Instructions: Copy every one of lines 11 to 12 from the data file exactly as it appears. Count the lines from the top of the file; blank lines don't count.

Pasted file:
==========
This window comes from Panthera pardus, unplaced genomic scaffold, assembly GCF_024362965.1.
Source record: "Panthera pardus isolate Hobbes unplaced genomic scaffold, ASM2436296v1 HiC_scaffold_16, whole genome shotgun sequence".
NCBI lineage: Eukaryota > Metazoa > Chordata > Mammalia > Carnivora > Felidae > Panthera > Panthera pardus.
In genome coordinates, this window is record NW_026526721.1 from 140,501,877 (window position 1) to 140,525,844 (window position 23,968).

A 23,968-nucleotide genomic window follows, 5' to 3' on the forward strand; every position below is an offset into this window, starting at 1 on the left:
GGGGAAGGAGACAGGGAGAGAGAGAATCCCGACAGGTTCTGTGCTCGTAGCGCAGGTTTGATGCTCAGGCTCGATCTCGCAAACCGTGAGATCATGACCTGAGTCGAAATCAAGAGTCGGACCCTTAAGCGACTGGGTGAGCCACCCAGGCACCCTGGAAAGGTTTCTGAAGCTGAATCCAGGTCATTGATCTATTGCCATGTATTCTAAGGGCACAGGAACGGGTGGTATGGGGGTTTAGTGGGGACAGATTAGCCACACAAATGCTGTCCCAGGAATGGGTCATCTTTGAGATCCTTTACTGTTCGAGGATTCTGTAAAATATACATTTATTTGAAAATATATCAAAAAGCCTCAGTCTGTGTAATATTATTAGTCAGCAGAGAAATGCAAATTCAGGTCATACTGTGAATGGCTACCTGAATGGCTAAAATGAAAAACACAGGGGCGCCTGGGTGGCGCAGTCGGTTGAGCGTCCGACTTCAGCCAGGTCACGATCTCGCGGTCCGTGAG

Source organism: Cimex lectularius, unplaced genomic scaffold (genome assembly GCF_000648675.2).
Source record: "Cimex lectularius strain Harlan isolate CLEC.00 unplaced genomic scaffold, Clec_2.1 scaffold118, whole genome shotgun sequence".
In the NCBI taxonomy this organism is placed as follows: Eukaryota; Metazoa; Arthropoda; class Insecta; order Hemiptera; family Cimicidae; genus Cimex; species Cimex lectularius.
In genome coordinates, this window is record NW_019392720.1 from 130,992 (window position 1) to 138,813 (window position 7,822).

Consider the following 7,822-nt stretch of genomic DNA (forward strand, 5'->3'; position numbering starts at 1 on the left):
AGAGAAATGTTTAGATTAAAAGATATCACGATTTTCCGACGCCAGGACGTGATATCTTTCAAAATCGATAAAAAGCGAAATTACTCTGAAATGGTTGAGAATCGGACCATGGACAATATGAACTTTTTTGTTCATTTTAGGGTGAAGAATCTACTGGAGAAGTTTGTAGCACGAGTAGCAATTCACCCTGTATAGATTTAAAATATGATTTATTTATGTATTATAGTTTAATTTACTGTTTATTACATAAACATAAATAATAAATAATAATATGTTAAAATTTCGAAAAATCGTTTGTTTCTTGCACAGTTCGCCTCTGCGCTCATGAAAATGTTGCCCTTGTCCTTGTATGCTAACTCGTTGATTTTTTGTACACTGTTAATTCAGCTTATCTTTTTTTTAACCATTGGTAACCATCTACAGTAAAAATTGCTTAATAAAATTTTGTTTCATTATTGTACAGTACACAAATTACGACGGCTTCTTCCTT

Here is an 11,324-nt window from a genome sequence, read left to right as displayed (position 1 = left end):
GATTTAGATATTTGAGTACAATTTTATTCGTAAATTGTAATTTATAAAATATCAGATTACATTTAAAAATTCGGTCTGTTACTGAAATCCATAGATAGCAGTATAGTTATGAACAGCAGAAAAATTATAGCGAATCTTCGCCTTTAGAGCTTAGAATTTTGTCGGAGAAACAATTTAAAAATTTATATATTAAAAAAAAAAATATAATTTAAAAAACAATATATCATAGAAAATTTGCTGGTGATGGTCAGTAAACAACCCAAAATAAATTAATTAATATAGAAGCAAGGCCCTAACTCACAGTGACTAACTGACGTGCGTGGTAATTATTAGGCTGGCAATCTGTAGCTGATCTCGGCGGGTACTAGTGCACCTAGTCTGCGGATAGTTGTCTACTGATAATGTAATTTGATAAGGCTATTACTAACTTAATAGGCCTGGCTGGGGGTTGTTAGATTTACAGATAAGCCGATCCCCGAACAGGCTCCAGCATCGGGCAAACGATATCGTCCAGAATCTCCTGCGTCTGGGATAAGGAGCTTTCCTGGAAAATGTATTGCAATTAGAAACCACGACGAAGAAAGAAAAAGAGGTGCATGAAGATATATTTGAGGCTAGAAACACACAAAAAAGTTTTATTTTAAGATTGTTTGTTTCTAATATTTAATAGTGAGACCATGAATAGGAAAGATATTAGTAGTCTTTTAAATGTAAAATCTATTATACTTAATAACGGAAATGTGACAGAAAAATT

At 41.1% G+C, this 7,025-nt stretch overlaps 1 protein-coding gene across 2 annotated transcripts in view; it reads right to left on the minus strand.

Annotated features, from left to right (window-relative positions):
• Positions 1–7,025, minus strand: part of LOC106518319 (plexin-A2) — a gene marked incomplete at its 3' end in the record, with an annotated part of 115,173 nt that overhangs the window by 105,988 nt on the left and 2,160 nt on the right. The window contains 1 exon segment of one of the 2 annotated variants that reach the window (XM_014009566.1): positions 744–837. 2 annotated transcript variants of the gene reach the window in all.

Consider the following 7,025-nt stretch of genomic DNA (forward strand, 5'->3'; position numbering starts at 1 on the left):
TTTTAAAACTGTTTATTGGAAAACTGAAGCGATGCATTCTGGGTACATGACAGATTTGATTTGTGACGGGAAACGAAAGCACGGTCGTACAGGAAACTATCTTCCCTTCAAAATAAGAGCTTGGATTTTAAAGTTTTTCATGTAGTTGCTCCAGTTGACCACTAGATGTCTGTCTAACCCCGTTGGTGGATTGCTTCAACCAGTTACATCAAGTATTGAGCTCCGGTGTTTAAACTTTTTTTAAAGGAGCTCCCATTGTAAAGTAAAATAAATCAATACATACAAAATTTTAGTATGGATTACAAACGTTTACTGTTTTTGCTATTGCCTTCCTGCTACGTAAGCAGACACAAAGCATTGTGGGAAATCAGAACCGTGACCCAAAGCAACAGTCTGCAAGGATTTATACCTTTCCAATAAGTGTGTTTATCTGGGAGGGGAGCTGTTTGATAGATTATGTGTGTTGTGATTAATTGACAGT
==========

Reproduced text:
Consider the following 7,822-nt stretch of genomic DNA (forward strand, 5'->3'; position numbering starts at 1 on the left):
AGAGAAATGTTTAGATTAAAAGATATCACGATTTTCCGACGCCAGGACGTGATATCTTTCAAAATCGATAAAAAGCGAAATTACTCTGAAATGGTTGAGAATCGGACCATGGACAATATGAACTTTTTTGTTCATTTTAGGGTGAAGAATCTACTGGAGAAGTTTGTAGCACGAGTAGCAATTCACCCTGTATAGATTTAAAATATGATTTATTTATGTATTATAGTTTAATTTACTGTTTATTACATAAACATAAATAATAAATAATAATATGTTAAAATTTCGAAAAATCGTTTGTTTCTTGCACAGTTCGCCTCTGCGCTCATGAAAATGTTGCCCTTGTCCTTGTATGCTAACTCGTTGATTTTTTGTACACTGTTAATTCAGCTTATCTTTTTTTTAACCATTGGTAACCATCTACAGTAAAAATTGCTTAATAAAATTTTGTTTCATTATTGTACAGTACACAAATTACGACGGCTTCTTCCTT